In their investigations, Justice and the FDIC found that Navient charged nearly 78,000 members of the military more than the 6 percent interest permitted by law. Yet the Education Department said less than 1 percent of the troops’ files from its four largest servicers–Navient, Great Lakes, Nelnet and American Education Services — contained violations of the Servicemembers Civil Relief Act (SCRA), a federal law that extends legal and financial protections to military personnel.
The department looked at a random sampling of about 600 borrowers across all four servicers. An analysis of the reviews by Warren’s staff concluded that the agency only conducted detailed reviews of 55 cases where eligible borrowers asked for an interest rate cap. Even in those few cases, the department found problems 29 percent of the time, according to the analysis.
“The Department of Education based its conclusion on an examination of a tiny fraction of the relevant cases,” the senators wrote in a letter to the Education Department’s Office of Inspector General. “The ED reviews identified high error rates in the small number of cases included in the reviews…The description of the findings from the ED reviews by ED officials did not provide appropriate context and failed to fully describe to the findings of the report to the public and the press.”
Warren, along with Sens. Patty Murray (D-Wash.) and Richard Blumenthal (D-Conn), is asking the inspector general to do an independent assessment of the “adequacy and accuracy” of the “deeply flawed” review process. An OIG spokeswoman said the office received the letter.
Education Department spokeswoman Dorie Nolt said in an e-mail, “We share the commitment of the Senators to our servicemembers, and we welcome any review of our results. … We will review this report and will continue to examine our processes to ensure that our servicemembers receive every benefit they are due.”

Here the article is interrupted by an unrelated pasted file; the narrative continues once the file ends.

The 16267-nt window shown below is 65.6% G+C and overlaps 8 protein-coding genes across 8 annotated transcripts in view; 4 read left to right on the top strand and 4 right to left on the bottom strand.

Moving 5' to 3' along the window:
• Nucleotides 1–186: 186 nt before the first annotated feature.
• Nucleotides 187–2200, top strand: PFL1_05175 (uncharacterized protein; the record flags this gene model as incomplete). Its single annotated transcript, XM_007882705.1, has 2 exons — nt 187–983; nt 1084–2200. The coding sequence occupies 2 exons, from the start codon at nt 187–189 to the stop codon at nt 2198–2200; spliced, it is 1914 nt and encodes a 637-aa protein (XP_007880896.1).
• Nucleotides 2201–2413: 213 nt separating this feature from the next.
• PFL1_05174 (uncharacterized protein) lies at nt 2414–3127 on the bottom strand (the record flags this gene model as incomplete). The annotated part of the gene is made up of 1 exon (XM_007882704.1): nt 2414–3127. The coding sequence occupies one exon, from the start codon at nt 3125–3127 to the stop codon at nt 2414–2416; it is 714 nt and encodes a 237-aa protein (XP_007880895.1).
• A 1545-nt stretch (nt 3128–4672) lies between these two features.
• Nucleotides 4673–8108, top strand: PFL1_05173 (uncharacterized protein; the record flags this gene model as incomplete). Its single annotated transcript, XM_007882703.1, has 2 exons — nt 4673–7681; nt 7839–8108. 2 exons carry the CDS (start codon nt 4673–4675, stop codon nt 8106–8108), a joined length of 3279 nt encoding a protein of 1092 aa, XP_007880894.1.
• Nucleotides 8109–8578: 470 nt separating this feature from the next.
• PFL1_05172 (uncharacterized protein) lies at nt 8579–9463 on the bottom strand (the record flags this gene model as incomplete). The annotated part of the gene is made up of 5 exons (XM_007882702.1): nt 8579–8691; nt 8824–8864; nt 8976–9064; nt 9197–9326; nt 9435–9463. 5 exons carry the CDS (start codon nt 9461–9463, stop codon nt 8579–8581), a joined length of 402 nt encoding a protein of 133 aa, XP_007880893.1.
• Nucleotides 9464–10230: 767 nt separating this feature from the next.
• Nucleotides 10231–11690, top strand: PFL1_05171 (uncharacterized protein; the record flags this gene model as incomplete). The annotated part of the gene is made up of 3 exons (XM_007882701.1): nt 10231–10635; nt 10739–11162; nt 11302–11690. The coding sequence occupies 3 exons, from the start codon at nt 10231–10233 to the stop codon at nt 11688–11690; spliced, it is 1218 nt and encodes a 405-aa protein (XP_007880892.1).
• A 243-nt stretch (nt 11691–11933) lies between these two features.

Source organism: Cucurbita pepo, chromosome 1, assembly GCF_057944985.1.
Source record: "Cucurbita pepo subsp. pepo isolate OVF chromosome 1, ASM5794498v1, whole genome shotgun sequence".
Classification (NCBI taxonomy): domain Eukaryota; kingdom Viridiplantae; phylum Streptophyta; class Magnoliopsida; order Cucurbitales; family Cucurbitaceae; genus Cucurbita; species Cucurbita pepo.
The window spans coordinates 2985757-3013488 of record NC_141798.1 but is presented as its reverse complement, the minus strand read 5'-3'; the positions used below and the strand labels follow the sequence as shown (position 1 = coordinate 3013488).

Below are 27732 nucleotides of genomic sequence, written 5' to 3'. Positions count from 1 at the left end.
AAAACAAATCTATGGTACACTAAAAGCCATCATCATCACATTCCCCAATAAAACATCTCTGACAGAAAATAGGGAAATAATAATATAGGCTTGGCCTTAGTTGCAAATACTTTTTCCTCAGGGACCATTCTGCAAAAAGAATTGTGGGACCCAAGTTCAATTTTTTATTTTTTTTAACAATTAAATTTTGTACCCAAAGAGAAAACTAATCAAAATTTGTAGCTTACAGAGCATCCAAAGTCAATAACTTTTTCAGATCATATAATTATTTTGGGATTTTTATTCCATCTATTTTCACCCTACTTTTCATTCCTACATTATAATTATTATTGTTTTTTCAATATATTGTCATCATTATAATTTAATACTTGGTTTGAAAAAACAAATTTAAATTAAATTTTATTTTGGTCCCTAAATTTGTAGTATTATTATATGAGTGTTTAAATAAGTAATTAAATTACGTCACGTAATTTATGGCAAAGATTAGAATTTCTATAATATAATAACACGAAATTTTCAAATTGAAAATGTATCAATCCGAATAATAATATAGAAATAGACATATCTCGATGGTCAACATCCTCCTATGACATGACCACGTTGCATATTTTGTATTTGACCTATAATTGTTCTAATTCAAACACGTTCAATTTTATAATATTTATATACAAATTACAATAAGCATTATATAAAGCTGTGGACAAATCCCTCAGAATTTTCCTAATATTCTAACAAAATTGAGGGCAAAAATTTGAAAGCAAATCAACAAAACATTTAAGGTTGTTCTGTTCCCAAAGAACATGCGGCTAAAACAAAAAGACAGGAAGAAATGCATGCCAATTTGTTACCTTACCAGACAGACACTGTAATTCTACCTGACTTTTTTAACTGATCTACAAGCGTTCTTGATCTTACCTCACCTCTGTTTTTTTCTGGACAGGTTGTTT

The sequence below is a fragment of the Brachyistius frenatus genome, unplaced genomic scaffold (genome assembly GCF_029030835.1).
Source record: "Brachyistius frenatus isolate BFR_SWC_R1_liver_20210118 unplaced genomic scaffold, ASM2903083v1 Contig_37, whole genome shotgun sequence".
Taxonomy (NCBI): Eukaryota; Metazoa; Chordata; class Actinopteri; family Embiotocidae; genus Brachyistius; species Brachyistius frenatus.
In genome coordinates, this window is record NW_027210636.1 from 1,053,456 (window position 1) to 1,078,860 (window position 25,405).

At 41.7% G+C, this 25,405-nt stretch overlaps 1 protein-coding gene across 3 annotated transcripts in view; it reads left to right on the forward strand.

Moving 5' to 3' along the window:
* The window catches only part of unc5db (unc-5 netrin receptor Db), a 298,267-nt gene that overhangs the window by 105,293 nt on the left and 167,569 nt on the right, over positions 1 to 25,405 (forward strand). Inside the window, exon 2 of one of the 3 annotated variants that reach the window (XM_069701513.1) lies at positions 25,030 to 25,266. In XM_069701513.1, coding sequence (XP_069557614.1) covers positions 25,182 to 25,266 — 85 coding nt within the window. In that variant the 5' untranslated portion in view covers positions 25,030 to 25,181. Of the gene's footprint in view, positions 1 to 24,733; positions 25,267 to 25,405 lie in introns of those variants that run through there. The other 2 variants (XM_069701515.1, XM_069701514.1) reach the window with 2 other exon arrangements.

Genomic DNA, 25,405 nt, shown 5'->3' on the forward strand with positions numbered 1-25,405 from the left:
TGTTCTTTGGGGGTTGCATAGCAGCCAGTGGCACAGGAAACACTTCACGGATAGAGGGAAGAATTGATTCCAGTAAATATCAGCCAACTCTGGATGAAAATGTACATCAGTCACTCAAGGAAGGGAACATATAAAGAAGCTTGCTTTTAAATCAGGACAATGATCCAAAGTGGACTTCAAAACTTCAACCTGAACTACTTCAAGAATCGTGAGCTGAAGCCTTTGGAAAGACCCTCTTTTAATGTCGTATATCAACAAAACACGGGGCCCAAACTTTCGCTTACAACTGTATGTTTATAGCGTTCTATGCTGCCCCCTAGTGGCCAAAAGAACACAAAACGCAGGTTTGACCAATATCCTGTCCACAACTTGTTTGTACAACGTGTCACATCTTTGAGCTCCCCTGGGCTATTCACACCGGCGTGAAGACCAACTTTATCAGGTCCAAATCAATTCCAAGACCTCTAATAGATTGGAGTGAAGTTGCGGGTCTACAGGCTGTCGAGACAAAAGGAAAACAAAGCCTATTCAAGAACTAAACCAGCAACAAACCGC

She said the department used a different standard than Justice that was consistent with its regulations on how to determine a servicemember’s active duty status and based on contractual requirements for student loan servicers.
In the wake of the Navient settlement, the department said it has streamlined the process for servicemembers so that their loan rates are adjusted when they are called to active duty. To date, more than 141,000 members of the military have benefited. Prior to that, men and women in uniform had to apply for the lower interest rate and provide proof of active duty status.
The Education Department has been under pressure from lawmakers and consumer advocates to drop Navient as one of the 11 companies that handles its $1.1 trillion in federal student loans. Critics railed against the department for renewing the company’s contract one month after the Justice settlement was announced.
In the complaint against Navient, federal prosecutors said company staff denied some borrowers’ benefit requests and stuck others with more than $500 in excess interest. And when soldiers fell behind on payments, Sallie Mae took legal action against them without documenting their military service, in violation of the law, according to the complaint.
Consumer groups have complained that servicers fail to make people struggling to repay their loans aware of the options available to them, leading some to fall behind or wind up in default. Critics say the department, which will pay loan servicers a total of $804 million this year, has been slow to clean up abuses in the market. The agency has renegotiated its contracts with the companies and offered bonuses to those that reduce delinquencies or defaults.
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